For years, golfers like me have been casually using laser rangefinders or GPS units to figure out how far to the green, a hazard or any number of other places on the golf course. However, in competition, we’ve been forced to put those lasers and GPS units away because they weren’t allowed under the Rules of Golf.
With the introduction of the new Rules of Golf in 2019, golfers are now allowed to user laser rangefinders and GPS units — often referred to together as distance-measuring devices (DMDs) — while playing golf, either recreationally or competitively.
It’s OK to use laser rangefinders and GPS units
At many levels of competition, local rules have allowed players to use distance-measuring devices in competition dating back to 2014. In fact, they’ve been allowed in several USGA and R&A championships. Plenty of clubs and leagues have allowed them as well.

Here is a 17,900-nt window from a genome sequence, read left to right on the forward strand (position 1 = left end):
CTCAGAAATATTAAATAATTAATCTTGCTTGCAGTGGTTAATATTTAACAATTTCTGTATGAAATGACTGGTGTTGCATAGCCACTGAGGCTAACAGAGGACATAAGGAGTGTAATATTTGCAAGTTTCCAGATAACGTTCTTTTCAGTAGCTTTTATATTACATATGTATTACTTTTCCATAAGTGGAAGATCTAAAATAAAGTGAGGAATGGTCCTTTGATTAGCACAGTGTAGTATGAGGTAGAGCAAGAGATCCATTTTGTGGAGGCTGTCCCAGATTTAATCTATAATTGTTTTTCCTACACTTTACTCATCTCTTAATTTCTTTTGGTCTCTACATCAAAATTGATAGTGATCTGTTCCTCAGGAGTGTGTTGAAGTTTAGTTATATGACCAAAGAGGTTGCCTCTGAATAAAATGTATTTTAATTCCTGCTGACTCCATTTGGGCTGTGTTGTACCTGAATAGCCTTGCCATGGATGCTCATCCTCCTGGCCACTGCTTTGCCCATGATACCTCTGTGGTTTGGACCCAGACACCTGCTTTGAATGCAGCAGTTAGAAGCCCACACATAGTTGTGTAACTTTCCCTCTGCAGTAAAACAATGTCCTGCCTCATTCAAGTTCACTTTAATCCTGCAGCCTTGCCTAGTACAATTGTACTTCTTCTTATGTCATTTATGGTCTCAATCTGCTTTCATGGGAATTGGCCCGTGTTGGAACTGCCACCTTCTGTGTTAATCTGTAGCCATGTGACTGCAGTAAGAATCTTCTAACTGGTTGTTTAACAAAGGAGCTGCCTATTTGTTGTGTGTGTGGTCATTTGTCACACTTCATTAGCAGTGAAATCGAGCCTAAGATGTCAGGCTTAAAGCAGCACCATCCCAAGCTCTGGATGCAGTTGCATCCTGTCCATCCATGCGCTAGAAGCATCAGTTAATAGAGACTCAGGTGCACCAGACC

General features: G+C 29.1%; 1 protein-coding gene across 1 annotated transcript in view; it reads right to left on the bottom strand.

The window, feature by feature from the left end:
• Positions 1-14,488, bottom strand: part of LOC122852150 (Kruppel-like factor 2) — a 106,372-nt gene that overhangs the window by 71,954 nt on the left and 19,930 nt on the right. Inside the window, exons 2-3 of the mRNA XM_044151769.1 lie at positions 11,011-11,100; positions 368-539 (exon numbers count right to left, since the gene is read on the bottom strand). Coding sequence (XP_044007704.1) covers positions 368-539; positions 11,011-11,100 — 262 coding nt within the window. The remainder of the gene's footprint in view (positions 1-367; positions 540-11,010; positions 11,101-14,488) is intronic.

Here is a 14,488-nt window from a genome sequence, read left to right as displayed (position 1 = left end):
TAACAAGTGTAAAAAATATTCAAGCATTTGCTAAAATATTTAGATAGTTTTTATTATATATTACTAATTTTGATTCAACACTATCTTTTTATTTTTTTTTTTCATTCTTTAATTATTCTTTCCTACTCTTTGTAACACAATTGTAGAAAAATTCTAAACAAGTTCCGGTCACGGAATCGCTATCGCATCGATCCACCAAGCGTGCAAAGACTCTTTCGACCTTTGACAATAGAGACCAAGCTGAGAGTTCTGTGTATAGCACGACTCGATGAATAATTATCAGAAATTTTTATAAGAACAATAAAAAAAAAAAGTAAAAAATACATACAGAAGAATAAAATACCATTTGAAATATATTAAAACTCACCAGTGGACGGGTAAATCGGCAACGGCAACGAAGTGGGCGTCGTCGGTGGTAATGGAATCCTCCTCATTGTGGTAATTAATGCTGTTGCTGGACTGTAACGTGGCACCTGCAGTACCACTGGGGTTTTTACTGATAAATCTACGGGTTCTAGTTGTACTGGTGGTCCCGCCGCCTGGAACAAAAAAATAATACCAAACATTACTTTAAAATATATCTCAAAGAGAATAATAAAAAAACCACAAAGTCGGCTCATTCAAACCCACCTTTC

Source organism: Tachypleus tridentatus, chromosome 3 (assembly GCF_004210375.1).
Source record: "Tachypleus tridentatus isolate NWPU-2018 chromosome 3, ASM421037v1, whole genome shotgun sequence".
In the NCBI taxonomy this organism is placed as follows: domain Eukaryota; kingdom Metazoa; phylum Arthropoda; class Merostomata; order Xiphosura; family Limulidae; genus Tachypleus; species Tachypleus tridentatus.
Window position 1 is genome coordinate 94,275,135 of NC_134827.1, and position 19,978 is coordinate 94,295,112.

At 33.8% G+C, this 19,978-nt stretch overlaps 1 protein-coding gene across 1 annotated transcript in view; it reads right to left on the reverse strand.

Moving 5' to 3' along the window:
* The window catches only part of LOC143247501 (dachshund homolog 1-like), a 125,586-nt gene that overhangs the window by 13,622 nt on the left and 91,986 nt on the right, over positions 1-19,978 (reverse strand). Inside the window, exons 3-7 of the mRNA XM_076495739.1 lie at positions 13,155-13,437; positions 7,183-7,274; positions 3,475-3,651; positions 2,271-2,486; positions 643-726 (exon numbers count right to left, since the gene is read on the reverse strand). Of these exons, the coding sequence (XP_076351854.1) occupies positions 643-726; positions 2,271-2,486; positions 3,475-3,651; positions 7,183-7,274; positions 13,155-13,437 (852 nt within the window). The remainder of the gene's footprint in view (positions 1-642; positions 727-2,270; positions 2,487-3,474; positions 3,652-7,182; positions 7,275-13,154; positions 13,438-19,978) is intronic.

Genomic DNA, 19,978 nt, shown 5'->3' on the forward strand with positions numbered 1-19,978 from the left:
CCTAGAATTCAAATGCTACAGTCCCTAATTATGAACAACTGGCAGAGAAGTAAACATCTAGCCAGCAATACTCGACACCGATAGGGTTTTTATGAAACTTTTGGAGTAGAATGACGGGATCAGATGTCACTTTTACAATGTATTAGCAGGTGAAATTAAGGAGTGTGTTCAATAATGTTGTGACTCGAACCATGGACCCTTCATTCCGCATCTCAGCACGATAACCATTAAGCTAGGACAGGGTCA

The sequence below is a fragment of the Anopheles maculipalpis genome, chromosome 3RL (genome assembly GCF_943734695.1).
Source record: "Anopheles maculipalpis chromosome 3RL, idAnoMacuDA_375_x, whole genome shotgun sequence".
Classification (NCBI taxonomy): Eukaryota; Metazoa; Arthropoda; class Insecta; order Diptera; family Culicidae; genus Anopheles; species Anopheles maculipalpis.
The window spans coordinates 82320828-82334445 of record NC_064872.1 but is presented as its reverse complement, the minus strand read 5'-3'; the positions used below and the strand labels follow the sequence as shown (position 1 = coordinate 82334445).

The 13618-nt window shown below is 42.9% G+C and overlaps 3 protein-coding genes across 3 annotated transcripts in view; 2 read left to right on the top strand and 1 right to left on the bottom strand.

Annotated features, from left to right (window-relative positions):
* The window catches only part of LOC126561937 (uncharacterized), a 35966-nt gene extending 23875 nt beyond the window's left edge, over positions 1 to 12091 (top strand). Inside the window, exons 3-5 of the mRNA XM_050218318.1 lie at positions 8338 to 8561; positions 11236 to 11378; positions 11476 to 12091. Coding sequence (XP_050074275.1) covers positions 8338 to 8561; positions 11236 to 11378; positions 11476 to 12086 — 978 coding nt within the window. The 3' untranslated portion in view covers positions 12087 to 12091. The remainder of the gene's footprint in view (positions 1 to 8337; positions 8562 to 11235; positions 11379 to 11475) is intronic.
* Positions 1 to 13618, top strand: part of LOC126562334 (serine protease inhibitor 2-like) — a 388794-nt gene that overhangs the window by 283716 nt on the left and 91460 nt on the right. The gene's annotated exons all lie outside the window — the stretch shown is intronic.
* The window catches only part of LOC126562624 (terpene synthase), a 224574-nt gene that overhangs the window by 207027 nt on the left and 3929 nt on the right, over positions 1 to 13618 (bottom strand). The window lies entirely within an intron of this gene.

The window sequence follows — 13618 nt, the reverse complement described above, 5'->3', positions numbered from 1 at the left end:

The USGA and the R&A ultimately decided measuring the distance to the hole or another location isn’t a skill that needs to be limited to what a player and caddie can figure out on their own, with a yardage book, sprinkler heads or other helpful cues. Additionally, distance is public information allowed to be shared between players and is made available throughout a golf course.
This is great news for amateur players, particularly those who are shocked to learn they weren’t allowed to use these devices in competitions. It often led to careless disqualifications for breaking a rule that really didn’t grant a player an advantage.
However, a club, or event, or a tour can ban the use of distance-measuring devices through a local rule. That’s why you don’t see PGA Tour caddies whipping out their lasers to measure distances to the hole. The PGA Tour has forbidden it. They believe the player-caddie duo should showcase the skill of figuring out yardage, as well the impact of wind and other weather on shots.